- Impassable points (there are theorems on the way up that logicians are unable to formalize so far). In the process of formalizing all theorems on which Wiles proof is based (or even Wiles theorems themselves), there is (perhaps) some theorem that, as much as logicians try, they don’t find the way of translating it into a formal deduction because it uses a kind of mathematical reasoning that can’t be formalized (because ZFC falls short or because logicians don’t find the formal “path” in ZFC for going from certain point of the proof to the following one). Has this ever happened?
- It is just a matter of patience and mechanical work (until all the theorems on which Wiles proof is based are formalized, which will happen eventually because formalizing theorems is just tedious mechanical work and people is working on this). Is this the case? Is the process of producing a formal deduction from a mathematical proof a straightforward process (although tedious). Can this “translation” process be guided directly by the deductions used in the mathematical proof or (on the contrary) does it put logicians into constant challenge for producing the formal proof?
- Lack of interest?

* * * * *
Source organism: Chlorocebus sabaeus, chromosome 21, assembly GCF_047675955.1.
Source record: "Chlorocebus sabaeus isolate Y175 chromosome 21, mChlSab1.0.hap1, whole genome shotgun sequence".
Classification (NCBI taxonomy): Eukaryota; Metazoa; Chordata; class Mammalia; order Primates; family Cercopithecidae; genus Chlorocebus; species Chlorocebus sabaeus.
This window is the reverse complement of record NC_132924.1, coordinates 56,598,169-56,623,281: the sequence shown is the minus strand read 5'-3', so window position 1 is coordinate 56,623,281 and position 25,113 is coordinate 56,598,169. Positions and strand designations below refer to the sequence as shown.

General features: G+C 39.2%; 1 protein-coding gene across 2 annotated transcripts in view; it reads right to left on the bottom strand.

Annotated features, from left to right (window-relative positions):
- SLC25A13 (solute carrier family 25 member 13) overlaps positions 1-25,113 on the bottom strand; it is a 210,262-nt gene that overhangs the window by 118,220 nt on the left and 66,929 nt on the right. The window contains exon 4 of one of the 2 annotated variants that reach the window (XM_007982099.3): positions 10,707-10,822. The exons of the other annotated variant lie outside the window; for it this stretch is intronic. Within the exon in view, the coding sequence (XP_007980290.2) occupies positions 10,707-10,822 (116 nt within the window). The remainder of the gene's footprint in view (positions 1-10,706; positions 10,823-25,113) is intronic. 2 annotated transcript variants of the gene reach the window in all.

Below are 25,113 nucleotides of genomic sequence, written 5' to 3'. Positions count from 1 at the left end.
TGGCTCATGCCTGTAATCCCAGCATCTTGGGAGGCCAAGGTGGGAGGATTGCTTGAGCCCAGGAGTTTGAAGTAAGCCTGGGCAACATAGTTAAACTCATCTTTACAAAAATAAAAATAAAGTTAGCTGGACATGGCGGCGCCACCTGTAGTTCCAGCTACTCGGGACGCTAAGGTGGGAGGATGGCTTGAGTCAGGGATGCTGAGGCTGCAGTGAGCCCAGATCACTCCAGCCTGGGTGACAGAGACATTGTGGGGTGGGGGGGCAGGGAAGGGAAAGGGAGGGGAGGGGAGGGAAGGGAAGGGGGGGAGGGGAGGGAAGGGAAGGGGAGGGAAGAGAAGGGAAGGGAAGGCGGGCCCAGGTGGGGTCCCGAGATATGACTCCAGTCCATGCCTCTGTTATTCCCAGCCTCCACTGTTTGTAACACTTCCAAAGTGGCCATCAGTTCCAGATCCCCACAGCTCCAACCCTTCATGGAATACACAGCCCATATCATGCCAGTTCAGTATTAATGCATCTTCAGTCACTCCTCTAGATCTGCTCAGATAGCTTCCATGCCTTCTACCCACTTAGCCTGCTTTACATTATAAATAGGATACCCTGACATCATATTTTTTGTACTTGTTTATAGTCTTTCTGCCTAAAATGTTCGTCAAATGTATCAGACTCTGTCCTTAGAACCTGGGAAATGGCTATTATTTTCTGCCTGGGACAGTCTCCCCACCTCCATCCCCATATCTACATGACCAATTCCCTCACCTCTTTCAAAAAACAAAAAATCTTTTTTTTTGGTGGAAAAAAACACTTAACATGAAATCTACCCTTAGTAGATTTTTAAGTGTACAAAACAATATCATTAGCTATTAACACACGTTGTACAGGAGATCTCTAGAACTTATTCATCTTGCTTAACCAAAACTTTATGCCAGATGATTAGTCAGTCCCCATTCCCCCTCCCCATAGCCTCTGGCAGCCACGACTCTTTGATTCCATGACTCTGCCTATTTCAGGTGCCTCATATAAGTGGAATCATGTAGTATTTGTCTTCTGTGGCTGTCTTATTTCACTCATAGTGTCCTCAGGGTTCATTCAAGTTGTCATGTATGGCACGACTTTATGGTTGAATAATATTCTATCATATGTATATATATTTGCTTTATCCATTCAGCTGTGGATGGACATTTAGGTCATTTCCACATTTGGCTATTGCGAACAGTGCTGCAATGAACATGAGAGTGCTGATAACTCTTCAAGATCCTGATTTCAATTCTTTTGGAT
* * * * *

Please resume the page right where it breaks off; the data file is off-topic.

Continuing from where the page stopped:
In short, I would like to know if the formalization process is just mechanical work (guided by the mathematical proof) or if some parts require lots of investigation, and even put logicians at dead ends.
ADDITIONAL NOTES (April 12th):
For expressing my doubts clearer, let's take some existing theorem TH and suppose that all the theorems and theories on which this theorem is built (let’s call these "external theorems") are already formalized in the default formal system (ZFC + FOL). If my very basic (amateur) knowledge about axiomatic systems is good enough, the formal deduction for TH will be built directly on the (already existing) formal deductions for the external theorems. Then what is left for formalizing TH is formalizing the arguments in the theorem itself. Let's also suppose that the natural-language mathematical proof for TH has no gaps and it is correct (by extensive peer review).
With those suppositions, I would like to know what kind of difficulties one can face when formalizing the proof:
Has it ever happened (with some existing theorem) that logicians have reviewed the mathematical proof, have found it intuitively correct (as in every peer review) and they are unable to translate it into a formal proof as much as they try? (without having to rewrite completely the argument, of course).
Is the translation quite straightforward or, on the contrary, logicians have to spend days and days of investigation trying to find the way of translating an argument into specific ZFC axioms and FOL inference rules?
I guess that formalization nowadays is a sufficiently mature field and has already provided good experience on the kind of difficulties one can face. Sorry for my insistence. I am not a mathematician, just an amateur of foundations of mathematics, and perhaps I am asking too obvious a question. I have had this curiosity for years and I would like to know.